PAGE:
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When Does Our Behavior Affect Our Attitudes?

Evil and Moral Acts

We are more likely to hurt those we dislike, but

we also come to dislike those we have hurt.

– Prisoner-of-war guards who must sometimes hurt

prisoners as part of the job often come to hate the

prisoners.

– If we harm an innocent victim, especially if we do so

voluntarily, we will often begin to disparage the

victim to justify the behavior.

 Doing a favor for someone leads to more liking

of the person. docsity.com

When Does Our Behavior Affect Our Attitudes?

Social Movements

 The act of saying the Pledge of Allegiance

everyday leads to patriotic beliefs in children.

 Brainwashing might be considered the most

extreme case of this phenomenon.

– Some of the captured American soldiers

during the Korean war came to “believe” that

communism was good following

brainwashing.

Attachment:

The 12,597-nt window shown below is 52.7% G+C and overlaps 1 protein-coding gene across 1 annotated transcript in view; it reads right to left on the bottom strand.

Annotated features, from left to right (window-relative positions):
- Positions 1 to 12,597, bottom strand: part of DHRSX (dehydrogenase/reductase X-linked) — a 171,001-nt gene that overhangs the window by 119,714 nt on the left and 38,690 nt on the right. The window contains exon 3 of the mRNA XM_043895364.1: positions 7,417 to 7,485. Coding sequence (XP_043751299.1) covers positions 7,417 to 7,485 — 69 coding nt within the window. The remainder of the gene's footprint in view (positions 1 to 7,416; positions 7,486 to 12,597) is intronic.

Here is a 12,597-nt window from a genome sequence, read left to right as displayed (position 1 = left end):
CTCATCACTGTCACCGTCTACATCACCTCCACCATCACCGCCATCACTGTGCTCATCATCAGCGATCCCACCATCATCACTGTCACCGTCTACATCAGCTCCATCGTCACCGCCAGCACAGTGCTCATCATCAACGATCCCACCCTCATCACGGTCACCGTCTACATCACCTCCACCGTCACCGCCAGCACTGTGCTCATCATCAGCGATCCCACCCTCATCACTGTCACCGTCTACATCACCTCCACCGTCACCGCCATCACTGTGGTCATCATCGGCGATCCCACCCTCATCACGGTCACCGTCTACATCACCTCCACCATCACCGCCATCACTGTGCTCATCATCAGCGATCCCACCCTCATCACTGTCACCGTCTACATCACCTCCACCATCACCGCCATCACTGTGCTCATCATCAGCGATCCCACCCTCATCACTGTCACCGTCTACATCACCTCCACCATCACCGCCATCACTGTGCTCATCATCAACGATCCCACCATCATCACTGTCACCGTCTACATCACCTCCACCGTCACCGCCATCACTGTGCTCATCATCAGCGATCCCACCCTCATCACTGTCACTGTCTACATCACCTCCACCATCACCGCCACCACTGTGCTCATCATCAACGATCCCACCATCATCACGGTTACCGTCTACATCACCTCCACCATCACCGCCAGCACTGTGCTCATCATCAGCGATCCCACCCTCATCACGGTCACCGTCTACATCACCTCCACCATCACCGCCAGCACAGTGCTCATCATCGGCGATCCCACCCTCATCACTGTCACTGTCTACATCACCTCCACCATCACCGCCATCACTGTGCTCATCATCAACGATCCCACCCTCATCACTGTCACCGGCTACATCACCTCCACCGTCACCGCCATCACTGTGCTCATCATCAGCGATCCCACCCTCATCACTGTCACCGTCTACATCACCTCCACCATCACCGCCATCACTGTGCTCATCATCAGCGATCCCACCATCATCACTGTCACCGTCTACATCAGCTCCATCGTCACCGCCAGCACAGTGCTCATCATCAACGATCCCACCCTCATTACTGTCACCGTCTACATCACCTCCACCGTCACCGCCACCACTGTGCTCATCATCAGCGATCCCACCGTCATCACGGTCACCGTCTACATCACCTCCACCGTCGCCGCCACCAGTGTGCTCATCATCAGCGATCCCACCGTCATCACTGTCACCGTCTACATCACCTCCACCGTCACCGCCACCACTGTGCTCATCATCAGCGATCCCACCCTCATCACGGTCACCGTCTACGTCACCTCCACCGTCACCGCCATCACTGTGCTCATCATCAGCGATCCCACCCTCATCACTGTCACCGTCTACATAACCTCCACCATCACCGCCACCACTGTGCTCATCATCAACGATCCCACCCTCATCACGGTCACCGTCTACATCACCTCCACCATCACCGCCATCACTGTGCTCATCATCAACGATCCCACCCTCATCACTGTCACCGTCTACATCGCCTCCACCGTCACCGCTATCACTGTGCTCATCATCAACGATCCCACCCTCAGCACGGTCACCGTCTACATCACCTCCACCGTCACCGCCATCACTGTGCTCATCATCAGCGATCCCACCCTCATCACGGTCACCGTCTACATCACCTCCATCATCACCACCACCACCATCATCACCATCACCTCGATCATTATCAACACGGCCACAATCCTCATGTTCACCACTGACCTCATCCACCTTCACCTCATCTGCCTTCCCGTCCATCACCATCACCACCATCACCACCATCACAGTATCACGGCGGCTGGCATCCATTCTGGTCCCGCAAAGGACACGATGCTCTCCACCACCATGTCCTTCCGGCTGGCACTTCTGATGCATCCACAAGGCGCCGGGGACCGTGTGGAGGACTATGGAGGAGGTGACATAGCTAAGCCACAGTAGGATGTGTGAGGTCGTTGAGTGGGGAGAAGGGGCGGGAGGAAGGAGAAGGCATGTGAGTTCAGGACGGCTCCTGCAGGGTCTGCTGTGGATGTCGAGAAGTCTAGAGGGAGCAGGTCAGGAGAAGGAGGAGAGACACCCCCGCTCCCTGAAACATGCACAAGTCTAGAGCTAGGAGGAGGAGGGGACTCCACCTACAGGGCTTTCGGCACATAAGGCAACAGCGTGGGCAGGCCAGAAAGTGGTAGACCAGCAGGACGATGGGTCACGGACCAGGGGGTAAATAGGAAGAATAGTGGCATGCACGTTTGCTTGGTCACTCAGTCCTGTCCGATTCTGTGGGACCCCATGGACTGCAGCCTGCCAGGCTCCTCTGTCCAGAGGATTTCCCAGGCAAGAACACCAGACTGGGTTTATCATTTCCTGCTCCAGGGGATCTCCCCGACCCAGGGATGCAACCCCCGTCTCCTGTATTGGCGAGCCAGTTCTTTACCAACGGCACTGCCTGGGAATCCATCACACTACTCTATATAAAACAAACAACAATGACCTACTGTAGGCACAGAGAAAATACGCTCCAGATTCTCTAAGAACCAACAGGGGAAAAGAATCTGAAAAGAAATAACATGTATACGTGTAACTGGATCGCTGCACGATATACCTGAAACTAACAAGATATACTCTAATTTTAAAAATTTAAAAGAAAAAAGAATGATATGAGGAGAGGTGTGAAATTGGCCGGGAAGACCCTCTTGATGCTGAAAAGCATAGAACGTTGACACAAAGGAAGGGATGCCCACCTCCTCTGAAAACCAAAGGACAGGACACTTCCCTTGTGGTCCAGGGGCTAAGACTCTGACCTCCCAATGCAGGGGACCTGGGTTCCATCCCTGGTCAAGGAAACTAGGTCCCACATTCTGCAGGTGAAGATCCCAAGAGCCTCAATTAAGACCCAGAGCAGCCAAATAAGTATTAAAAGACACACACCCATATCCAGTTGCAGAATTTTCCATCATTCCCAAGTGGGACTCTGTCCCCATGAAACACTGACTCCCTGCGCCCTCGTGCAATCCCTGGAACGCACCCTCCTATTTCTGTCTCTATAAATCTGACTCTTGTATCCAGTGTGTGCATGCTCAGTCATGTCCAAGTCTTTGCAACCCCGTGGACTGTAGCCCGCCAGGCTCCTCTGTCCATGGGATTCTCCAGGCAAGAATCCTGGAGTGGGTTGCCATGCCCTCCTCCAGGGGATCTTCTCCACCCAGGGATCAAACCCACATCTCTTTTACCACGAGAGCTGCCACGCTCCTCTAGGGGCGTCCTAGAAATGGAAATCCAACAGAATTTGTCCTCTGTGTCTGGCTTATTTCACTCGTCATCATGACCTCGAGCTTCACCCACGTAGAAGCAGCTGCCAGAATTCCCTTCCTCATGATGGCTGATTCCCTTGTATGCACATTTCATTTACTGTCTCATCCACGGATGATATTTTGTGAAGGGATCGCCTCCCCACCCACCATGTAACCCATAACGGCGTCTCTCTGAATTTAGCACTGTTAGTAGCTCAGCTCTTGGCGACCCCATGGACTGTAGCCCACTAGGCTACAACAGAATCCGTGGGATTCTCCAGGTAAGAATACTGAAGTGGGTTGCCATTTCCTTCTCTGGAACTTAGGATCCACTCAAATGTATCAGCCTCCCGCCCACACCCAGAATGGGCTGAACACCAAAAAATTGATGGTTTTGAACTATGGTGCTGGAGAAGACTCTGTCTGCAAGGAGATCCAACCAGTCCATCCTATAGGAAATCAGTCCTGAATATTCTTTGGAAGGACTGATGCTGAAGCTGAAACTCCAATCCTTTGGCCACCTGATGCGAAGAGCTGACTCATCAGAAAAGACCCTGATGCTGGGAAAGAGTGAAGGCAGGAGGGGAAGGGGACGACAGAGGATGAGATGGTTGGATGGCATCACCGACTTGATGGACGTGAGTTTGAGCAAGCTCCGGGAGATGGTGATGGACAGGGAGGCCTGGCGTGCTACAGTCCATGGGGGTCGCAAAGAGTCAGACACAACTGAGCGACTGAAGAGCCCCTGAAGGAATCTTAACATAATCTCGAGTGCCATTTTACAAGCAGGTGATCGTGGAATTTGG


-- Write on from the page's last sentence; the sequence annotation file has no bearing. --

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Why Do Actions Affect Attitudes?

 Self-Presentation Theory

 Cognitive-Dissonance Theory

 Self-Perception Theory

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Why Does Behavior Affect Attitudes?

Self-Presentation: Impression Management

 Self-Presentation: The act of expressing

oneself and behaving in ways designed to

create a favorable impression or an impression

that corresponds to one’s ideals.

We believe that making a good impression is

the way to gain social and material rewards.

 No one wants to look foolishly inconsistent.

– We express attitudes to match our actions to avoid

inconsistency. docsity.com

Why Does Behavior Affect Attitudes?

Self-Justification: Cognitive Dissonance

 Our attitudes change because we are motivated

to maintain consistency among our cognitions.

 Cognitive Dissonance: Tension that arises

when one is simultaneously aware of two

inconsistent cognitions. For example,

dissonance may occur when we realize that we

have, with little justification, acted contrary to

our attitudes or made a decision favoring one

alternative despite reasons favoring another. docsity.com

Why Does Behavior Affect Attitudes?

Self-Justification: Cognitive Dissonance

Insufficient Justification

 If you want to buy a man's beliefs, how much should you pay him?

 Festinger and Carlsmith, social psychologists at Stanford University, explored this question in 1956. The following aspects of cognitive dissonance were investigated by way of laboratory experiment and interview.